HARTFORD - Kids who attend Clark Elementary & Middle school in Hartford won't be returning to their school for the rest of the year.
Beth Schiavino-Narvaez, superintendent of Hartford schools announced Thursday evening that the school will remain closed, likely until the middle of the next academic year, due to a PCB contamination.
PCBs are industrial chemicals considered by the Environmental Protection Agency to be potential carcinogens.
Recent tests found the toxins in caulk, fireproofing spray and paint, according to Schiavino-Narvaez. She said there is no "smoking gun" as to the source of the PCB's in the air, so more testing needs to be done.
Consultants with Eagle Environmental Inc. continue to assess the situation and are working on a remediation plan. They haven't nailed down an estimate for the work that needs to be done at Clark Elementary but told FOX CT that PCB projects at other schools have ranged from $25,000 to three million dollars.
Schiavino-Narvaez said closing down Clark Elementary for good is probably not going to happen. Instead, students will continue to attend classes at other Hartford schools until Clark reopens.
Parents weren't happy to hear that won't be anytime soon.
"It's crazy because we thought it was going to be a couple months, maybe to the summer," said Aracelis Sierra, mother of a 6 and 9-year-old.
Fifth grader Terrence Owens is bummed.
"It's sad," he said. "I don't like the school I'm going to right now. I want to go back to my old school."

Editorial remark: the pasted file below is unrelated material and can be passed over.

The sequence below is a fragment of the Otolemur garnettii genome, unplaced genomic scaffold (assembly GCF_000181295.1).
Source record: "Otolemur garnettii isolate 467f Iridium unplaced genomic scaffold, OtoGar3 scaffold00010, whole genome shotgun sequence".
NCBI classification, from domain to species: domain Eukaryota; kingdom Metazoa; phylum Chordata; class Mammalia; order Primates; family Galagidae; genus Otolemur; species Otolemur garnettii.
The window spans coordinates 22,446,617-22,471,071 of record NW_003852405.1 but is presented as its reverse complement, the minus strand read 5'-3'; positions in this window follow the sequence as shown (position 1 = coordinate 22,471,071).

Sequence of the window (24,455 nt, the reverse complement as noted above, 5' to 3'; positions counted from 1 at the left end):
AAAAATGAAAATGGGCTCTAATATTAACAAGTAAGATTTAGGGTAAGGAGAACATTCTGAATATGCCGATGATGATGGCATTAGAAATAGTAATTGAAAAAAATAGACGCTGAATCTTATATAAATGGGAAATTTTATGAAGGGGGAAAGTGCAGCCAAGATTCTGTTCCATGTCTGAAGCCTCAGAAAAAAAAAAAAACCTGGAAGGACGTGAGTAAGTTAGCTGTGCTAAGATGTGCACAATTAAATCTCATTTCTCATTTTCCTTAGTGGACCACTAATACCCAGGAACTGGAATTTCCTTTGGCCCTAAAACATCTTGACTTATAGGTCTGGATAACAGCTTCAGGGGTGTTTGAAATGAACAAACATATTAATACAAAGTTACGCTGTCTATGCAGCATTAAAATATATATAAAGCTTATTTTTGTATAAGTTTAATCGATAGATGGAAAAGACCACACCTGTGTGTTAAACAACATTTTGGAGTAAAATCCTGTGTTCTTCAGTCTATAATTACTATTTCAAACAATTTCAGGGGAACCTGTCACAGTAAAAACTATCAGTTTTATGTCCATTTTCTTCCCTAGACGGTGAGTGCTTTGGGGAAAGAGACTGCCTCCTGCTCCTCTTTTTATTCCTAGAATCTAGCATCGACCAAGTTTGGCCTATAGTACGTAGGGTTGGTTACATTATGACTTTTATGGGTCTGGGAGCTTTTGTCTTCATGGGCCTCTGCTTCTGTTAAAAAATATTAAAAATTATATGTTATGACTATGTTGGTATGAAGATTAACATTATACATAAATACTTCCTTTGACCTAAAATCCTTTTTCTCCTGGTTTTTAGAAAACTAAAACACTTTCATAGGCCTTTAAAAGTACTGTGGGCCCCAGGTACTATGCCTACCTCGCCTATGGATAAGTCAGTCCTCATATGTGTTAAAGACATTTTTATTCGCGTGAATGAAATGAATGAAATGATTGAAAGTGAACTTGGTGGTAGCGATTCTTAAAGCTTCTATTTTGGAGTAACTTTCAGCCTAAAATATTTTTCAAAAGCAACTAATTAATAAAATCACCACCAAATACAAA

Owens said he doesn't like the current curriculum.
"We stay in one room and do nothing," he said.
His mother, Mille Soto, said Terrence misses going to gym and to art.
"I'm happy their closing the school, but I'm upset the way they're doing it," she said.
Sierra said her daughter told her the same thing.
"They don't get no activities. They're stuck there all day in one room," she said.
Schiavino-Narvaez said school leaders are aware of the situation and working on it.
"We can handle it through scheduling different lunch periods and we're looking at different space options for the specialists," she said. "We thought this would be short term, you know? We keep pushing the contractors, but they've advised us, take your time, do it right."
The PCBs were discovered in December, when crews were installing a new sprinkler system at Clark, and air samples tested positive for PCBs, which is commonly found in buildings constructed in the 70s.
Mayor Pedro Segarra issued the following statement in response:
“From quickly closing the school and relocating students, to retaining a firm to investigate the source of the contaminants, Superintendent Schiavino-Narvaez has made proactive and speedy decisions that have ensured the safety and continued education of Clark School students. As the children complete the school year at their ‘new’ schools, we are working to make sure they are fully integrated in their new environment. Our student’s health and educational well-being is the only priority. I want to thank the young students and their families for their patience and cooperation as we work towards a long-term solution. “